What happened this past weekend along the Stilliguamish River in Washington State has been truly tragic. There have already been 24 confirmed deaths, but many more are still missing. The landslide (others will also call it mudslide or landslip) occurred when hillsides became saturated with water. In the 45 days leading up to the event, the area experienced 200% of normal rainfall.
If you’re interested in some reading material, I found the following quite helpful:
The second link was what brought my attention to the blog of Dave Petley, Professor of Hazard and Risk in the Department of Geography at Durham University, U.K.
Prof Petley has aggregated pictures from multiple sources, as well as offer further insight as to what caused the landslide, and more importantly, things to be on the lookout for in the aftermath. One image was a tweet from the National Weather Service. It shows data from the Stilliguamish River downstream from the landslide. I became a bit curious, so I took a look at the National Weather Service site. Turns out you can actually access quite a bit of data. I was able to locate the river station that collected the data in the tweet. I downloaded the data to take a look in Mathcad. I opened the data in Excel and made a copy so I could include it in an Excel component.
I then plotted the ‘stage’ column, which I interpret as depth. A comparison with the aforementioned tweet made me realize the data was being plotted backwards. Of course it was, since the most recent data was at the top.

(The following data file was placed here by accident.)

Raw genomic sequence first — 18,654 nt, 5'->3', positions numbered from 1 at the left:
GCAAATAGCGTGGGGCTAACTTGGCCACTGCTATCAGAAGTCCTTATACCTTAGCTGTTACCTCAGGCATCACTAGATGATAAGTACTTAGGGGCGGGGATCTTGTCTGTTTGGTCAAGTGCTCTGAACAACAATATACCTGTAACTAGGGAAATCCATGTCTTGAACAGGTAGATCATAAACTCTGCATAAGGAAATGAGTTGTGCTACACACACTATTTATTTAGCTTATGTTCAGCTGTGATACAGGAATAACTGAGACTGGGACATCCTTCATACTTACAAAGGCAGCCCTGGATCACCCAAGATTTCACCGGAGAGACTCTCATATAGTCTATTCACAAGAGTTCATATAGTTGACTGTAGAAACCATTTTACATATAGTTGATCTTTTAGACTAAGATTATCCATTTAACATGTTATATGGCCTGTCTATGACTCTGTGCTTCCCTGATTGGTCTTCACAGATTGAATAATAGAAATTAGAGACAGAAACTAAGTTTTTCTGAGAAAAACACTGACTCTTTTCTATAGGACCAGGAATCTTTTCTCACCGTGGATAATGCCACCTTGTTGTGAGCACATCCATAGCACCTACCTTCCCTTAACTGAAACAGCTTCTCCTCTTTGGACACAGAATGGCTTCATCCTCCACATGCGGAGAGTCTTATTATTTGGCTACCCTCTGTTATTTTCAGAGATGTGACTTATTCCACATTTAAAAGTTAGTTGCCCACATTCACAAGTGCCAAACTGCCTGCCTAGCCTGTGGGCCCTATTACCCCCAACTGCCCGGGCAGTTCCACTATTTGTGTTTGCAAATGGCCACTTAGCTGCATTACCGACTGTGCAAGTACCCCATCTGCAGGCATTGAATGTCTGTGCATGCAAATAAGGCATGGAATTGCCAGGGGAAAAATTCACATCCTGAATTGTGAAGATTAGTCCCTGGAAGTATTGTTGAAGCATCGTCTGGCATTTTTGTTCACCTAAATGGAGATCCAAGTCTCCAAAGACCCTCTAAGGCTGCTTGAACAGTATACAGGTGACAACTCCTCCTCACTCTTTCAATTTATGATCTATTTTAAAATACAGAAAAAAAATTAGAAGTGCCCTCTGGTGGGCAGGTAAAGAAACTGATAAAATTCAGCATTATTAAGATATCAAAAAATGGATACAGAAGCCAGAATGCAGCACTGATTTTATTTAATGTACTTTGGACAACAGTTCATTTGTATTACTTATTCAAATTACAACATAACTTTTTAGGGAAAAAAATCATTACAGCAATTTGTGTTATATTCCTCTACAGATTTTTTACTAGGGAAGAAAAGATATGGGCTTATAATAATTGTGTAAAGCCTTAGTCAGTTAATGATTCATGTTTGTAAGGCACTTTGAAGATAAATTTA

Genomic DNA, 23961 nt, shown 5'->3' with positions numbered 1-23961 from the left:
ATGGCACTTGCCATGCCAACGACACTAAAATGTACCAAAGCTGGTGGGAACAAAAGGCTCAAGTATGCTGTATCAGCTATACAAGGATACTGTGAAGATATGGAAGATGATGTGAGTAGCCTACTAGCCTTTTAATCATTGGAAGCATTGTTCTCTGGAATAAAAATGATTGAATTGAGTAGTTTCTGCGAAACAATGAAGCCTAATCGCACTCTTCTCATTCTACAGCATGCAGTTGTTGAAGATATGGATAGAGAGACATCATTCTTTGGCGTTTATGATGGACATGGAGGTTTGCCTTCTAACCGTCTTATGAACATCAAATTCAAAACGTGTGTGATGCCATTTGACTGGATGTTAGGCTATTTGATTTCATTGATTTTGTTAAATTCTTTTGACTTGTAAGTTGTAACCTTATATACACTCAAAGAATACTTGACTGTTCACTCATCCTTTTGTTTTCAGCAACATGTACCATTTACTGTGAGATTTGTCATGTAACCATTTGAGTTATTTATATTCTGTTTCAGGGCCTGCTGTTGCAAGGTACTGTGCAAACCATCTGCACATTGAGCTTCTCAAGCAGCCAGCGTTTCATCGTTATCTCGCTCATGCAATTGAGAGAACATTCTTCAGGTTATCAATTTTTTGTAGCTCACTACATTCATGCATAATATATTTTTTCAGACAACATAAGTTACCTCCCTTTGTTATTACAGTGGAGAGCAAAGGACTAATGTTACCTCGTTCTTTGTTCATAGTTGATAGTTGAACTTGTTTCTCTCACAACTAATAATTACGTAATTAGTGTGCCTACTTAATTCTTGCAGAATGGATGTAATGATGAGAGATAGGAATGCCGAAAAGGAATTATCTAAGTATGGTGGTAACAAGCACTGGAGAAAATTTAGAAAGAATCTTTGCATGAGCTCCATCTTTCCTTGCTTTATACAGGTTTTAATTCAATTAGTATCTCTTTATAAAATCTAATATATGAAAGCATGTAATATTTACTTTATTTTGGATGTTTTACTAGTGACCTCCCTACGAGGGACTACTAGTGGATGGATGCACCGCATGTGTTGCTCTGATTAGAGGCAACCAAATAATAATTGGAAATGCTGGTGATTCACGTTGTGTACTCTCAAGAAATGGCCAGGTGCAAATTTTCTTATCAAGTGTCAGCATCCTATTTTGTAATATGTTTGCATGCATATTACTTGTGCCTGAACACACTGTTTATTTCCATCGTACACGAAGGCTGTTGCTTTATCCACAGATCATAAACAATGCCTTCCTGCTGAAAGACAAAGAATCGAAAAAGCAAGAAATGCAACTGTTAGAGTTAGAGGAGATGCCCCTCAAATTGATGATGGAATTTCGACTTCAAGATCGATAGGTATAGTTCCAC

To view the time series data in a more intuitive fashion, I had to extract the time, which surprisingly came over into Mathcad automatically. Since Excel recognizes 3:23 as a time, it converts it to a decimal corresponding to the fractional part of the day. So midnight is 0, and every six hours is 0.25 (a quarter of a day). Mathcad plots can not handle dates on the axes, so I created a new timestamp where the fractional part is the time we obtained from the Excel component and the integer part was just 321, 322, 323 (corresponding to the dates 3/21, 3/22, 3/23).
There is no new revelation here, but we can now create more custom views. We can have each measurement be represented with a symbol. And we can plot a vertical line at the time of the landslide. Keep in mind that the data here is in UTC, and the 10:47a was local time, which on 3/23 was in the Pacific Daylight Time (PDT) zone, hence the +7 hour difference.
As people have already noticed, there is actually a peak just after the landslide. This is caused by the debris entering the river and creating a surge of water. We then see a sudden drop-off as the debris has blocked off the river. Fortunately, we see that the river depth rose again just before 3/24 (or about 5pm PDT on 3/23). This is confirmed with information from the Wiki page, which stated the river started flowing through the debris on 3/23 and is now also flowing north of the debris as well.
Of course, all this is after-the-fact. What we need to now do it figure out ways to predict these events and also determine mechanisms that can help us reduce the damages. There is already much research done in these areas. Richard Iverson, an USGS hydrologist, wrote a paper modeling rain infiltration with topographic data and rainfall intensity/duration information. Retaining walls and drainage wells are just some of the ways scientists and engineers have come up with to help reduce the effects of a landslide.
Download a copy of the worksheet used to generate the above images.